Every country has its own claim to fame and ways of enticing the traveling paddler. From white sandy beaches to rivers that wind through tropical rainforests, there is a great variety of paddling on this great planet. But Canada showcases the raw and rugged and natural spirit that so many paddling enthusiasts seek, arguably better than anywhere else in the world.
Canada has a paddling landscape that is rich in abundance and variation. From salmon filled rapids and arctic tundra loaded with icebergs and narwhals, to the breathtaking emerald waters of its glacial lakes that are bordered by towering pines and imposing mountains, it’s all waiting above America’s northern border.
With so many bodies of water and climates to explore on the water, it can be hard to narrow down a perfect Canadian paddling getaway. But while there are great paddling opportunities throughout the country’s 10 provinces and three territories, we chose 11 truly unique and special Canadian paddling destinations that are worth a long journey to witness and explore.
Our Top 11 Paddling Destinations In Canada
1. Haida Gwaii, BC
Haida Gwaii formerly known as the Queen Charlotte islands, is an area like nothing you have experienced before and is also, somehow, quintessentially Canadian. This island archipelago is located approximately 50 miles off the coast of northern British Columbia.
These isolated islands make for a great basecamp for some of the best ocean paddling in North America. The West Coast of the island offers more rugged conditions for seasoned kayak enthusiasts looking for a multi-day adventure. The Eastern side is a bit more subdued but no less beautiful, and the ideal location for novice paddlers.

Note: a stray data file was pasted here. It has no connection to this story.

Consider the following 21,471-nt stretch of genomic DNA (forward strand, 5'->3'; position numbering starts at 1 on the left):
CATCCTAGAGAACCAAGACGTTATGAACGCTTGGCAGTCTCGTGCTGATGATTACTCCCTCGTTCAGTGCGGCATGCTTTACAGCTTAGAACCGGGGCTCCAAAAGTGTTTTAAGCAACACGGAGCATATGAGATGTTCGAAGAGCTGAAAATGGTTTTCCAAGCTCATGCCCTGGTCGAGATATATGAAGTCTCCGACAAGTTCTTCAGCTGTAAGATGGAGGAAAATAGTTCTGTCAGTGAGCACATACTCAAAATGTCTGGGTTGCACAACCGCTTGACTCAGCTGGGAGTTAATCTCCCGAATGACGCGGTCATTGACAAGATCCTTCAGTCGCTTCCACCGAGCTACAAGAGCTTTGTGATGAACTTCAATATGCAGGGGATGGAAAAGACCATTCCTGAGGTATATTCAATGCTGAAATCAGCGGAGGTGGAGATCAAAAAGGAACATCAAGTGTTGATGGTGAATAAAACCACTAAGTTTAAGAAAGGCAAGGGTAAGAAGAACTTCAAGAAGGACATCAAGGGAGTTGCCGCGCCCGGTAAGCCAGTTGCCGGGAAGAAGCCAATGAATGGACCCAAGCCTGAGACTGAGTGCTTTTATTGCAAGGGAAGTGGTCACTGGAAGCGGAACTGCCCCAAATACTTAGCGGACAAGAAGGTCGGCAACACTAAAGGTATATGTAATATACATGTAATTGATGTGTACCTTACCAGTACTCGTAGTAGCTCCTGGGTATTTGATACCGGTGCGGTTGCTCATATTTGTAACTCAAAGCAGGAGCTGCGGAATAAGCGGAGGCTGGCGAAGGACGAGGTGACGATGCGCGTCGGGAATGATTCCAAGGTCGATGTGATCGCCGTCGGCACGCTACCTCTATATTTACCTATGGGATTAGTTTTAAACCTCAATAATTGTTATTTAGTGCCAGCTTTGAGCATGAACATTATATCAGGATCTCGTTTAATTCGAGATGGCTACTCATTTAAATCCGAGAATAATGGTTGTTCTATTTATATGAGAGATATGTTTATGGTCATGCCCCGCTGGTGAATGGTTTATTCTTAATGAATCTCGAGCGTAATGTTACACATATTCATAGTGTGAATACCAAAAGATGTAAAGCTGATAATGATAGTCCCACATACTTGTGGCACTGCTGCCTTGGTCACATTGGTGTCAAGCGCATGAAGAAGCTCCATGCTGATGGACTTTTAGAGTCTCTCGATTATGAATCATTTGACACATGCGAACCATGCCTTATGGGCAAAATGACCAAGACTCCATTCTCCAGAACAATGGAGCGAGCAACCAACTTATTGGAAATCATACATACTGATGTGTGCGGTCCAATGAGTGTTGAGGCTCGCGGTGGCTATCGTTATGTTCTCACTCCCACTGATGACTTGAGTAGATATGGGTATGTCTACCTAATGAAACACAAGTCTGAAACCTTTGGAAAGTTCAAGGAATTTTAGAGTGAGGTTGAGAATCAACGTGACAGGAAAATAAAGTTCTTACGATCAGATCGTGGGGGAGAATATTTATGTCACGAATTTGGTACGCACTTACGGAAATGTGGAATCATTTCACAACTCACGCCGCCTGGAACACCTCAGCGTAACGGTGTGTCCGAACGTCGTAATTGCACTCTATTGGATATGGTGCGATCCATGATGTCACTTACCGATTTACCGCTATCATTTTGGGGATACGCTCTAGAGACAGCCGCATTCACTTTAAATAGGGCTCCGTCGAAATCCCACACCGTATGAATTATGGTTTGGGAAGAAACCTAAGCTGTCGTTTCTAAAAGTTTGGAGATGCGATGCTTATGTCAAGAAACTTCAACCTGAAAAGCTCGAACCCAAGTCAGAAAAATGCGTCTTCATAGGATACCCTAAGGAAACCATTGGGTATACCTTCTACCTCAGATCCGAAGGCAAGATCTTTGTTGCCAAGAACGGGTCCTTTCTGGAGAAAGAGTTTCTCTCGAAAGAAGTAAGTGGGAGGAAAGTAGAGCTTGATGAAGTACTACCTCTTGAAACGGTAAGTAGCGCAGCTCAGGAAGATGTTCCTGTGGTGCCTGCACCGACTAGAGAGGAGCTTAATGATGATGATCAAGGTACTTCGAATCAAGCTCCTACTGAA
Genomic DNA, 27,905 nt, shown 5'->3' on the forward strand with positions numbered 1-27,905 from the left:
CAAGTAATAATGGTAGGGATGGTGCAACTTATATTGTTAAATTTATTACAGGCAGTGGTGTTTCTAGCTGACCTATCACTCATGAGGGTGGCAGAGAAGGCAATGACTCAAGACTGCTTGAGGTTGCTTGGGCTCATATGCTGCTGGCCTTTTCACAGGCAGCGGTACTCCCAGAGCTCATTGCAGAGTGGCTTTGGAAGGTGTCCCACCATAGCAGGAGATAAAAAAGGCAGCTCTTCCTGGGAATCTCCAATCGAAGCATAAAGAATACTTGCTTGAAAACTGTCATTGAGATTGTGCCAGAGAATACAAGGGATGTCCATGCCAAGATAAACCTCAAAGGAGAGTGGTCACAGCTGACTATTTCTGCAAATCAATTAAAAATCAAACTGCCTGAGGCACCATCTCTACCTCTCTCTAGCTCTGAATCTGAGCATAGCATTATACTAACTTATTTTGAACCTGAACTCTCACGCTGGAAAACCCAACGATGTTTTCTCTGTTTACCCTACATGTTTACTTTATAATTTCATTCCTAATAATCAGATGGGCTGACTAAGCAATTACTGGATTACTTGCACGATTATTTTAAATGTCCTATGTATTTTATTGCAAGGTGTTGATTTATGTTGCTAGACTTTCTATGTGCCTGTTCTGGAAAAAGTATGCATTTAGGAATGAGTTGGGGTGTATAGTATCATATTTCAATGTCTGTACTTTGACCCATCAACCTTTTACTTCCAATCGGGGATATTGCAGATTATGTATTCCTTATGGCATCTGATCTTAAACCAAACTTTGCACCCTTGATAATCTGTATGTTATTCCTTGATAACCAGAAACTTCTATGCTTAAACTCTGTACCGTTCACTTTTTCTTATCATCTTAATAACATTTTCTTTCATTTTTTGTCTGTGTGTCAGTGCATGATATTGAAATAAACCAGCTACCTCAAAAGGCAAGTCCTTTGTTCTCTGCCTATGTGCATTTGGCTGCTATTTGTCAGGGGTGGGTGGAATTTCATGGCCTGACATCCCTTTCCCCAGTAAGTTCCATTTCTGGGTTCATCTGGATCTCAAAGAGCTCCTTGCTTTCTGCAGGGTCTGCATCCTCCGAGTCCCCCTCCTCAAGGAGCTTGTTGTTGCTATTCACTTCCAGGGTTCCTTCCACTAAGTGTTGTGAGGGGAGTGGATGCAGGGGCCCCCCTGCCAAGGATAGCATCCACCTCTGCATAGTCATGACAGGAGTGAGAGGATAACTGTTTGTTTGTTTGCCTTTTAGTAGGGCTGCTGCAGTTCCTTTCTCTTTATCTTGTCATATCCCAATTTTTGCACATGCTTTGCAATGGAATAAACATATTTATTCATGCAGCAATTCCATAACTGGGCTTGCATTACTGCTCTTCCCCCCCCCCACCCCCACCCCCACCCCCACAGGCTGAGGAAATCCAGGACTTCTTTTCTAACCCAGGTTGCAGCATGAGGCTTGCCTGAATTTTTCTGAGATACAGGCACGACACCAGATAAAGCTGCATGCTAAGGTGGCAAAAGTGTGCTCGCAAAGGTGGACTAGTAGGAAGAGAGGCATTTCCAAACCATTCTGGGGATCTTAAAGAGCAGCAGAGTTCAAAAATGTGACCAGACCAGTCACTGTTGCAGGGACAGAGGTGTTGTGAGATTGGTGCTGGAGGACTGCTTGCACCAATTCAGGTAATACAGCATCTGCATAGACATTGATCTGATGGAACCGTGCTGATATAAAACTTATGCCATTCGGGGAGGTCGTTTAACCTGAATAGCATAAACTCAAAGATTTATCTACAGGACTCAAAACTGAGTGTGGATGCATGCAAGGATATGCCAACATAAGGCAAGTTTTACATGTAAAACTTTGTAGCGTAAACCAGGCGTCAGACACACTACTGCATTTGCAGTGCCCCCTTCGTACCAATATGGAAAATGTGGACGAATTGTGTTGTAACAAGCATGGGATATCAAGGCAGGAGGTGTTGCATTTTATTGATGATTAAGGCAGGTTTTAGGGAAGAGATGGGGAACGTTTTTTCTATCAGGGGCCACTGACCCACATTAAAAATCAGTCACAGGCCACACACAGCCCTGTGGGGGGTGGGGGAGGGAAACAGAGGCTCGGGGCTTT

Either way, you are bound to fall in love with the crystal clear sheltered bays and untouched wilderness. There are Orca, sea lions, seals, river otters, black bears and so many more sharing in this northern oasis, making it an ideal place to unplug and reconnect with nature in its purest state.
2. Lake Louise And Lake Moraine, Banff National Park, AB
Banff National Park is one of the crown jewels of Canada, and its emerald and turquoise-colored glacial lakes represent a major part of its appeal. If you are looking for the most epic and picturesque paddling photos, look no further than Lake Louise. Its unreal waters are juxtaposed by the soaring rigid mountain peaks that surround the lake.